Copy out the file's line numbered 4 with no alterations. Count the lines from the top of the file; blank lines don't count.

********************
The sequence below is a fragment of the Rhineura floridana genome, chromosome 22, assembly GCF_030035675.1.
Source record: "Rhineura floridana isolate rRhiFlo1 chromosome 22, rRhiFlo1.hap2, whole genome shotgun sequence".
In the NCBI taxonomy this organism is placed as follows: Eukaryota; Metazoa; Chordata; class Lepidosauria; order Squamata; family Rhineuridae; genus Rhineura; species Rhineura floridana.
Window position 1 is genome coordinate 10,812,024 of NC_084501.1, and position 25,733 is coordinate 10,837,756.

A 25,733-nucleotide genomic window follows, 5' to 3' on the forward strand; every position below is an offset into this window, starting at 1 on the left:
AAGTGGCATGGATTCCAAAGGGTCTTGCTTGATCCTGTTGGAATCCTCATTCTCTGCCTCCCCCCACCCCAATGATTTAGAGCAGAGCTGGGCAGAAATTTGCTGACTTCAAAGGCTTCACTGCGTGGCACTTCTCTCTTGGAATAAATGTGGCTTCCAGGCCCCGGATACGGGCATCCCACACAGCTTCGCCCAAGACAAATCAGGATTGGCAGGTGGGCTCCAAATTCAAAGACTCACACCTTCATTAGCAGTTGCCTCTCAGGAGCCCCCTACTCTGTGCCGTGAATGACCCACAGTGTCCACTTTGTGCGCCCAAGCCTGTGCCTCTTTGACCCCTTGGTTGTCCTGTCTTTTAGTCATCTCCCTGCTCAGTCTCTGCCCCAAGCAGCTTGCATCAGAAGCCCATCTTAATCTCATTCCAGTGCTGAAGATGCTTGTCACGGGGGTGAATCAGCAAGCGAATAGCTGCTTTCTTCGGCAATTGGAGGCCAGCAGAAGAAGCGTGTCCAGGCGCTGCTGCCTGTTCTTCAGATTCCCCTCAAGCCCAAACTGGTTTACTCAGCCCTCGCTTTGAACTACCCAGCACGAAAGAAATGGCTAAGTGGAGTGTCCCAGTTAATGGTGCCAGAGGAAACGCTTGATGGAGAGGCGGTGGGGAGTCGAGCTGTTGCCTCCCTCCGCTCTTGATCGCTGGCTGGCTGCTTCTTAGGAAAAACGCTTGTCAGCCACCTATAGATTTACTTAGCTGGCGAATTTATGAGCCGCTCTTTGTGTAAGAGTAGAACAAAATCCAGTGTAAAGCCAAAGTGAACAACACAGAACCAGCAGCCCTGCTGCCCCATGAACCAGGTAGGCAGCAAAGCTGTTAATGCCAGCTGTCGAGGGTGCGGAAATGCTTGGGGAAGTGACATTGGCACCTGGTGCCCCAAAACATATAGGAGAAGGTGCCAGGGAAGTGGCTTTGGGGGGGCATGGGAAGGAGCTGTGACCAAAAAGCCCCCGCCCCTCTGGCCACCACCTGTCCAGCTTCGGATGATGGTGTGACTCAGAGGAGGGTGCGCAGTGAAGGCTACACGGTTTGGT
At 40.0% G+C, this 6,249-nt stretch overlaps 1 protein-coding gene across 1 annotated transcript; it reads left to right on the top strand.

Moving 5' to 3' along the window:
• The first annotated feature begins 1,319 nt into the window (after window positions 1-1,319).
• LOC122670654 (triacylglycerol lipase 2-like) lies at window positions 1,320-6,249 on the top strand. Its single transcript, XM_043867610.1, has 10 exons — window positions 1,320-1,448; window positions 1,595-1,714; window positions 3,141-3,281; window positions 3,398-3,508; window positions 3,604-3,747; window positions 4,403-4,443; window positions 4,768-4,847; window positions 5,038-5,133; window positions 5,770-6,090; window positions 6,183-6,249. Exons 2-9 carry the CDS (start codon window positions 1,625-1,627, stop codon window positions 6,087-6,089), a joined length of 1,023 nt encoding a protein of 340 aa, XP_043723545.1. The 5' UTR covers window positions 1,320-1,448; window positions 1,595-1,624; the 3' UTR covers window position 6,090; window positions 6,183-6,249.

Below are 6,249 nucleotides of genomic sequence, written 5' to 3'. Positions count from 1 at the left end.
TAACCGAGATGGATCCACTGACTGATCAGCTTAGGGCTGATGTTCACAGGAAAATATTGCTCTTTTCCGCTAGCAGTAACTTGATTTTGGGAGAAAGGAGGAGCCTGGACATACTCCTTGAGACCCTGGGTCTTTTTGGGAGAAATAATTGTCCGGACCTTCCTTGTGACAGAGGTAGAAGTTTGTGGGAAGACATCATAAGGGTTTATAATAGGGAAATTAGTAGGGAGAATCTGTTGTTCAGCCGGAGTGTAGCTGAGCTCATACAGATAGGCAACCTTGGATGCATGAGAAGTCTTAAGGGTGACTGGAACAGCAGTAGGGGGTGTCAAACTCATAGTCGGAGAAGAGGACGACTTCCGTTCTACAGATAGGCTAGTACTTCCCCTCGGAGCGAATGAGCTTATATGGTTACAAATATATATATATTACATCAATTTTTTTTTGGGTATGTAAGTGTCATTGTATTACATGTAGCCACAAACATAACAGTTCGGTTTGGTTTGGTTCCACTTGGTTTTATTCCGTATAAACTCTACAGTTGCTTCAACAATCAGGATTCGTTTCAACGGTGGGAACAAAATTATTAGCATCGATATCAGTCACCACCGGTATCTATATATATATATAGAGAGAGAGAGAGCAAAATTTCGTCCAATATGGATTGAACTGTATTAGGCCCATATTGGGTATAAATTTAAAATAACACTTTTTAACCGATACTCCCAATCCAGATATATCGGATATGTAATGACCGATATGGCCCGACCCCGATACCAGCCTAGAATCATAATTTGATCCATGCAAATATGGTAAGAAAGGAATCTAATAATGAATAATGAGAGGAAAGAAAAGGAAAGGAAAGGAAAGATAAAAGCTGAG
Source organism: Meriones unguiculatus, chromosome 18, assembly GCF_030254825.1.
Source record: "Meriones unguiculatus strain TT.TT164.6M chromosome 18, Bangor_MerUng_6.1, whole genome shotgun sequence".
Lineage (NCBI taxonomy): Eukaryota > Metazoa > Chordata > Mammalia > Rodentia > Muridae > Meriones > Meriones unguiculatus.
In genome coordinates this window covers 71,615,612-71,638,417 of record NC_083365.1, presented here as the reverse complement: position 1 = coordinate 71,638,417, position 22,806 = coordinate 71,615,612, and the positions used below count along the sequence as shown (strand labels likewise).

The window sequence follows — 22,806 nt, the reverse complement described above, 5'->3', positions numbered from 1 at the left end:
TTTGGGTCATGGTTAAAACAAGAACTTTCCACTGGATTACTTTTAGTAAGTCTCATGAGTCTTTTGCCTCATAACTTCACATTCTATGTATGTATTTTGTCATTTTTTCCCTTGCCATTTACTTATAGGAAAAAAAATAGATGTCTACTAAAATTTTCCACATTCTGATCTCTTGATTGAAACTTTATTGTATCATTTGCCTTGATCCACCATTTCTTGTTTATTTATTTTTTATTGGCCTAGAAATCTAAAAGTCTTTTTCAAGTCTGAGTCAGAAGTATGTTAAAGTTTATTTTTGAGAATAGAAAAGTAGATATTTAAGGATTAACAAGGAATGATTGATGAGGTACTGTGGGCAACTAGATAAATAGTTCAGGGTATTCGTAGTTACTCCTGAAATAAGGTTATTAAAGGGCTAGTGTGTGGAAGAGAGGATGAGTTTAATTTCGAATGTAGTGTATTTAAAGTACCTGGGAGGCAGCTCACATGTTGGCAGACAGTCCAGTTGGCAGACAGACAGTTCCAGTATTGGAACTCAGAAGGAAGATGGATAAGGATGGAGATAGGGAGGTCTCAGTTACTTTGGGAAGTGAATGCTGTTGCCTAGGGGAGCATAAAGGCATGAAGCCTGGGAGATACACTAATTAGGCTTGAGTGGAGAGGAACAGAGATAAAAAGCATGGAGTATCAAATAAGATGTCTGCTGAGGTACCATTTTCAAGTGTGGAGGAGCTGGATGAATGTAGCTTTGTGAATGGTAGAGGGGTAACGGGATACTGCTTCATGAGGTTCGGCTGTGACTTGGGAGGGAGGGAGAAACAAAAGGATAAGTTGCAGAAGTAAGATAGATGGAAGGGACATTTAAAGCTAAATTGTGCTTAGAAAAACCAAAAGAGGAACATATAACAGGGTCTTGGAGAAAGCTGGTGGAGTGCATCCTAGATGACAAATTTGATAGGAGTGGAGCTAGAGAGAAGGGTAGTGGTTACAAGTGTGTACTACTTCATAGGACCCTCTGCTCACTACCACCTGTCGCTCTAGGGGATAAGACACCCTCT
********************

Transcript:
Window position 1 is genome coordinate 10,812,024 of NC_084501.1, and position 25,733 is coordinate 10,837,756.